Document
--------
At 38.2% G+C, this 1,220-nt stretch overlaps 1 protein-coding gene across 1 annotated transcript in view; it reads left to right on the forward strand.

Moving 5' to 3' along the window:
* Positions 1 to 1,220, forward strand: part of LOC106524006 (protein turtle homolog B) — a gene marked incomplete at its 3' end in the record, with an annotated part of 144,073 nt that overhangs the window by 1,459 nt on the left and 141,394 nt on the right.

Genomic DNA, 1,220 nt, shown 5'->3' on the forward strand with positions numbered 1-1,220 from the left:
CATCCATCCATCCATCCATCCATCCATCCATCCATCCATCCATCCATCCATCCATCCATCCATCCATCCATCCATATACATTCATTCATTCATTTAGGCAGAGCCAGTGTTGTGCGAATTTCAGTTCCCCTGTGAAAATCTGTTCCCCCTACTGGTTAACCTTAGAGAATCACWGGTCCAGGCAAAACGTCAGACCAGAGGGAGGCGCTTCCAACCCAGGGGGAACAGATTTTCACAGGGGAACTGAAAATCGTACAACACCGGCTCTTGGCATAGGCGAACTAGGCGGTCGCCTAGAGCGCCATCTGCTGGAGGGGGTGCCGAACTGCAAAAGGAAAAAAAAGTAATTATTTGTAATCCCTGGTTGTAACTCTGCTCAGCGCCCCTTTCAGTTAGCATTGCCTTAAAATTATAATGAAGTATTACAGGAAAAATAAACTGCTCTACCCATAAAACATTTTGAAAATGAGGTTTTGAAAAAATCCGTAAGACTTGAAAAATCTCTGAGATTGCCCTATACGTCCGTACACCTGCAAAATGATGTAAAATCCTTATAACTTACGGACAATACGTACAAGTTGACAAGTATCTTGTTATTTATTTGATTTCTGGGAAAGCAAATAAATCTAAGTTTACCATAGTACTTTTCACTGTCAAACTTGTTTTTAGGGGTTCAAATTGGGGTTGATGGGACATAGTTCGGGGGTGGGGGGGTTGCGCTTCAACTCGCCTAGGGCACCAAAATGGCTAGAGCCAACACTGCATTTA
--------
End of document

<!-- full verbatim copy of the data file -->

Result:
At 38.2% G+C, this 1,220-nt stretch overlaps 1 protein-coding gene across 1 annotated transcript in view; it reads left to right on the forward strand.

Moving 5' to 3' along the window:
* Positions 1 to 1,220, forward strand: part of LOC106524006 (protein turtle homolog B) — a gene marked incomplete at its 3' end in the record, with an annotated part of 144,073 nt that overhangs the window by 1,459 nt on the left and 141,394 nt on the right.

Genomic DNA, 1,220 nt, shown 5'->3' on the forward strand with positions numbered 1-1,220 from the left:
CATCCATCCATCCATCCATCCATCCATCCATCCATCCATCCATCCATCCATCCATCCATCCATCCATCCATCCATATACATTCATTCATTCATTTAGGCAGAGCCAGTGTTGTGCGAATTTCAGTTCCCCTGTGAAAATCTGTTCCCCCTACTGGTTAACCTTAGAGAATCACWGGTCCAGGCAAAACGTCAGACCAGAGGGAGGCGCTTCCAACCCAGGGGGAACAGATTTTCACAGGGGAACTGAAAATCGTACAACACCGGCTCTTGGCATAGGCGAACTAGGCGGTCGCCTAGAGCGCCATCTGCTGGAGGGGGTGCCGAACTGCAAAAGGAAAAAAAAGTAATTATTTGTAATCCCTGGTTGTAACTCTGCTCAGCGCCCCTTTCAGTTAGCATTGCCTTAAAATTATAATGAAGTATTACAGGAAAAATAAACTGCTCTACCCATAAAACATTTTGAAAATGAGGTTTTGAAAAAATCCGTAAGACTTGAAAAATCTCTGAGATTGCCCTATACGTCCGTACACCTGCAAAATGATGTAAAATCCTTATAACTTACGGACAATACGTACAAGTTGACAAGTATCTTGTTATTTATTTGATTTCTGGGAAAGCAAATAAATCTAAGTTTACCATAGTACTTTTCACTGTCAAACTTGTTTTTAGGGGTTCAAATTGGGGTTGATGGGACATAGTTCGGGGGTGGGGGGGTTGCGCTTCAACTCGCCTAGGGCACCAAAATGGCTAGAGCCAACACTGCATTTA